CommScope’s newest VVSSP-360S-F Metro Cell antenna solution addresses this challenge by stealth. At two feet in length and eight inches in diameter, the VVSSP-360S-F Metro Cell antenna is the slimmest, most compact small cell solution available today with its capabilities and port counts. Because of its slim profile and unobtrusive appearance, it is compliant with more zoning restrictions and, therefore, it dramatically increases both the number and diversity of site locations available to an operator as they add a small-cell layer underneath the macro network.

The VVSSP-360S-F antenna is part of CommScope’s fully-featured integrated Metro Cell solutions, which are available with fiber or microwave backhaul capabilities. Designed for maximum versatility, the VVSSP-360S-F solution can be affixed to street lights or virtually any vertical street furniture. This adaptability provides operators with superior small-cell network design freedom as it solves the challenges of most zoning restrictions.

On a broader scale, the Metro Cell concealment solution portfolio also includes dedicated street furniture featuring integrated Metro Cell technology—including the antenna—in the pole’s base, middle or top, further increasing the options available for new deployments. Because this form factor is inherently easier to permit, operators can increase network density in more locations. The availability of integrated pole solutions also allows for faster and more consistent deployments, putting extra network capacity into market sooner and more economically.

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The VVSSP-360S-F Metro Cell antenna, the smallest on the market today.
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Can you spot the Metro Cell deployment in this picture?

 


Support for new spectrum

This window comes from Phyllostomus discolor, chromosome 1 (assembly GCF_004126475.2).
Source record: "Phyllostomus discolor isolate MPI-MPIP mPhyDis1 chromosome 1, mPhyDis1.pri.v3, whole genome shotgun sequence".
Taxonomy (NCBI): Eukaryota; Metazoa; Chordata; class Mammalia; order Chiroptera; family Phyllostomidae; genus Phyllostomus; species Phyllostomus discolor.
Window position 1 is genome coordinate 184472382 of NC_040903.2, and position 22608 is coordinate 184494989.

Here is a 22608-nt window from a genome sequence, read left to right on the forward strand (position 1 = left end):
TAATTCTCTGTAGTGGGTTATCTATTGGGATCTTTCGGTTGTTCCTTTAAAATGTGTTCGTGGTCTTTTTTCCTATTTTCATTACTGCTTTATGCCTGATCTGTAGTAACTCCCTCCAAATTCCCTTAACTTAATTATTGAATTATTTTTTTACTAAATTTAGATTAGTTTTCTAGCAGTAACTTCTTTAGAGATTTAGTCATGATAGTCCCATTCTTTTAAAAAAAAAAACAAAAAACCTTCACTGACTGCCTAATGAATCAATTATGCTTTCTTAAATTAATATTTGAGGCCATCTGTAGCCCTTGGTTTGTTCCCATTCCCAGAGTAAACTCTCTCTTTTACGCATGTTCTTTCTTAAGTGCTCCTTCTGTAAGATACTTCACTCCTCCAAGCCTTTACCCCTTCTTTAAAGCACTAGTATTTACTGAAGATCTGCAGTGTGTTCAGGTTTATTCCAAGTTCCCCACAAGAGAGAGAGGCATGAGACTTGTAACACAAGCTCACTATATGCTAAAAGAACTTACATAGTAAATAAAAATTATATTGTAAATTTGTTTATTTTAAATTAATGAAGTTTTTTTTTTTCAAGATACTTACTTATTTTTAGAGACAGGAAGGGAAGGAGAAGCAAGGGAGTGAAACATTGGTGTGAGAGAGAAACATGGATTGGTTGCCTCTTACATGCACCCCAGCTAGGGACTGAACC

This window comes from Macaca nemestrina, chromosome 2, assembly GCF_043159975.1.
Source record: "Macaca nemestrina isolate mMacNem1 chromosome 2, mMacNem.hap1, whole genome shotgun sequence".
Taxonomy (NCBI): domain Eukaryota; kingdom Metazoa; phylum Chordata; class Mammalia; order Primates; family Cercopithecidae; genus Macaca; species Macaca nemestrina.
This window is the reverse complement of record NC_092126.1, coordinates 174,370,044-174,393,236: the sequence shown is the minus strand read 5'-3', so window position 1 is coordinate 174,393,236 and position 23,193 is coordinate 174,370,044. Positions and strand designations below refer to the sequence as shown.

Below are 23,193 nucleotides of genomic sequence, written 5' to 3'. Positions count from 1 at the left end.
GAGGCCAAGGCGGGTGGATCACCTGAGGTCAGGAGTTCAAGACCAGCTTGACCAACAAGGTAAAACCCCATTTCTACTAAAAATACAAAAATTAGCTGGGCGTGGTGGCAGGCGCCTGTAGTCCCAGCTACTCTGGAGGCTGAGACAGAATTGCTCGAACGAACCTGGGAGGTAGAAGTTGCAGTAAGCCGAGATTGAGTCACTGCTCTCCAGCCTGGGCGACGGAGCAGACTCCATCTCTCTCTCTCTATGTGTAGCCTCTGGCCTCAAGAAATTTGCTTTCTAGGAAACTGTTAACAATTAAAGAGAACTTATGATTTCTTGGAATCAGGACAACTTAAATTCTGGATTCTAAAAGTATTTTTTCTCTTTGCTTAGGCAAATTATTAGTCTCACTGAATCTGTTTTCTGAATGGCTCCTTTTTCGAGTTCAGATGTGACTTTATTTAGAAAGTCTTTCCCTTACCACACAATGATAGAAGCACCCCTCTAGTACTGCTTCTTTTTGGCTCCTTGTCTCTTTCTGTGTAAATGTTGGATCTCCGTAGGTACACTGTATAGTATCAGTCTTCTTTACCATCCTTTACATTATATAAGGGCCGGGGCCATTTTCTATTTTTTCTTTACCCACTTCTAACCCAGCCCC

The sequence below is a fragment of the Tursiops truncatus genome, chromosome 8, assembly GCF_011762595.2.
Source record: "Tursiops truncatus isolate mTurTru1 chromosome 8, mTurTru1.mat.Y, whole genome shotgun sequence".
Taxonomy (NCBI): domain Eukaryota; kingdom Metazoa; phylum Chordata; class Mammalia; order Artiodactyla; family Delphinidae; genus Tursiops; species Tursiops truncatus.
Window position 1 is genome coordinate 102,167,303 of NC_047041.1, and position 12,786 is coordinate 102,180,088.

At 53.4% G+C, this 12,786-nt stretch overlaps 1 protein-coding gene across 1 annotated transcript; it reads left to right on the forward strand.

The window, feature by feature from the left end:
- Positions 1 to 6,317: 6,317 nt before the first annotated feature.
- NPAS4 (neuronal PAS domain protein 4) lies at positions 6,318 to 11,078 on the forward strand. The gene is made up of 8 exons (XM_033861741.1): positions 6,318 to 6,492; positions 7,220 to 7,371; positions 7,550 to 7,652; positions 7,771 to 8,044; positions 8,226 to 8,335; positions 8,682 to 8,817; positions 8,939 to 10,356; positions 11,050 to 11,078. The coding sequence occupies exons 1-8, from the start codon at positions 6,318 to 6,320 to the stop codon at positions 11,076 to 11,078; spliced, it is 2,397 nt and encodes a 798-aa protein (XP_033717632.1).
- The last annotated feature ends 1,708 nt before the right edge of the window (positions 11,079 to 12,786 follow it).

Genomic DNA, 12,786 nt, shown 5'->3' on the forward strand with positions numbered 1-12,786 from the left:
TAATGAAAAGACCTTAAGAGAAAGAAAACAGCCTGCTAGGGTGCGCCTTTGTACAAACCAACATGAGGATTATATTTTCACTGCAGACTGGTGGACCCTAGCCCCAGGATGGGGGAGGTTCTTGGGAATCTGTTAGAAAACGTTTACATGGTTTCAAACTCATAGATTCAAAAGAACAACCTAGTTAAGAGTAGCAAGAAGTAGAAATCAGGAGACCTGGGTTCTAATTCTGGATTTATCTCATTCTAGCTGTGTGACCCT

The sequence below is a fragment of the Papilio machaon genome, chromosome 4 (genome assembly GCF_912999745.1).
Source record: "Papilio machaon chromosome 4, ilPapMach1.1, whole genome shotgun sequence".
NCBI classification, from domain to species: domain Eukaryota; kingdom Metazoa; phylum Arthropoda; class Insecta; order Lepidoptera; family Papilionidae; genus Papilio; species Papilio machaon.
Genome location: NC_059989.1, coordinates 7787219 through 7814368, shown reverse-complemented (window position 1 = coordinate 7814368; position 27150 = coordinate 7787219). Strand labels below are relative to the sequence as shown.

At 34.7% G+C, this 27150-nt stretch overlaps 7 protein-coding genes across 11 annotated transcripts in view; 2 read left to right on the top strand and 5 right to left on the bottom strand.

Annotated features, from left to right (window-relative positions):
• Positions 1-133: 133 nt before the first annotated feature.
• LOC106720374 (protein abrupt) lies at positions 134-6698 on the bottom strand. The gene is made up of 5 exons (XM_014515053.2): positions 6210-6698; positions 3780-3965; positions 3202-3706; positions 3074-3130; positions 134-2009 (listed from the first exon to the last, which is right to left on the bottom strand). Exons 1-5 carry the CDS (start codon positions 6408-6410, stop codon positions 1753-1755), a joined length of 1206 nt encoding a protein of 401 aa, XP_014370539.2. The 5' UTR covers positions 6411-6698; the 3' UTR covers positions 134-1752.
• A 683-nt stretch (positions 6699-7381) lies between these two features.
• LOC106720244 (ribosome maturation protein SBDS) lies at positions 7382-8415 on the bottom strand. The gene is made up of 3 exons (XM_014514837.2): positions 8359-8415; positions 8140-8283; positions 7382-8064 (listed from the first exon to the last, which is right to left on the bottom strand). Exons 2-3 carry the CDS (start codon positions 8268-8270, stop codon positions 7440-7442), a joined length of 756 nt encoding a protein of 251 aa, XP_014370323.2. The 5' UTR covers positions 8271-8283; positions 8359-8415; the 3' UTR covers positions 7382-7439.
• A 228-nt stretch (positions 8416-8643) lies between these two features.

The second key element of increasing network capacity is the availability of spectrum. Current and growing demand has wireless operators scrambling to increase the spectrum available to their networks, and the recent release by the FCC of conditional access to both the 3.5 GHz citizens band radio system (CBRS) and unlicensed 5 GHz band commonly used by applications such as Wi-Fi networks has created a rare and valuable opportunity for networks to expand the bandwidth available to them—if they have the technology to successfully leverage these newly available bands.

Here also, the VVSSP-360S-F Metro Cell antenna solution provides immediate access to enhanced capacity. The antenna supports established LTE bands in the 1.7–2.7 GHz band, and also natively supports the 3.5 GHz CBRS and 5 GHz unlicensed band.

  • 3.5 GHz is federally-controlled shared spectrum that holds a strict hierarchy of access priority, with the U.S. military at the top of the list, followed by Priority Access Licensed (PAL) users and General Authorized Access (GAA) users. With the inclusion of a spectrum access system (SAS) solution that automatically mediates multiple signals and observes the required priority levels to avoid interference—particularly in areas away from bodies of water (the military uses the band primarily for ship-based radar) operators can tap into 150 MHz of new bandwidth in this band.

  • 5 GHz comprises the Unlicensed National Information Infrastructure (U-NII) band, which is used by many unlicensed radio applications, including 801.11ac Wi-Fi networks found virtually everywhere in the United States. It covers the range from 5.150 to 5.925 GHz—potentially adding 775 MHz of available spectrum.

While the availability of the 3.5 and 5 GHz bands presents an exciting opportunity for increased network capacity, several key obstacles still exist. The 3.5 GHz band requires the use of a SAS solution in order for an operator to comply with CBRS access priority regulations. The 5 GHz band (and some 3.5 GHz applications) require the addition of a licensed assisted access (LAA) solution in order to integrate the site with the macro network. Another obstacle is the fact that operators will need to add antennas and ports in order to use these new bands, which introduces significant logistical and cost challenges, particularly in small cells that are already strictly limited in size and appearance by zoning. Here, the VVSSP-360S-F Metro Cell antenna solution provides a simple, compact and highly economical solution. It supports 3.5 GHz (four ports) and 5 GHz (two ports) in addition to the PCS, AWS, WCS and BRS bands already in general use (four ports). Just as importantly, the VVSSP-360S-F Metro Cell antenna solution is fully FCC Part 15 compliant for the 5 GHz band. This regulation requires that the antenna display these characteristics: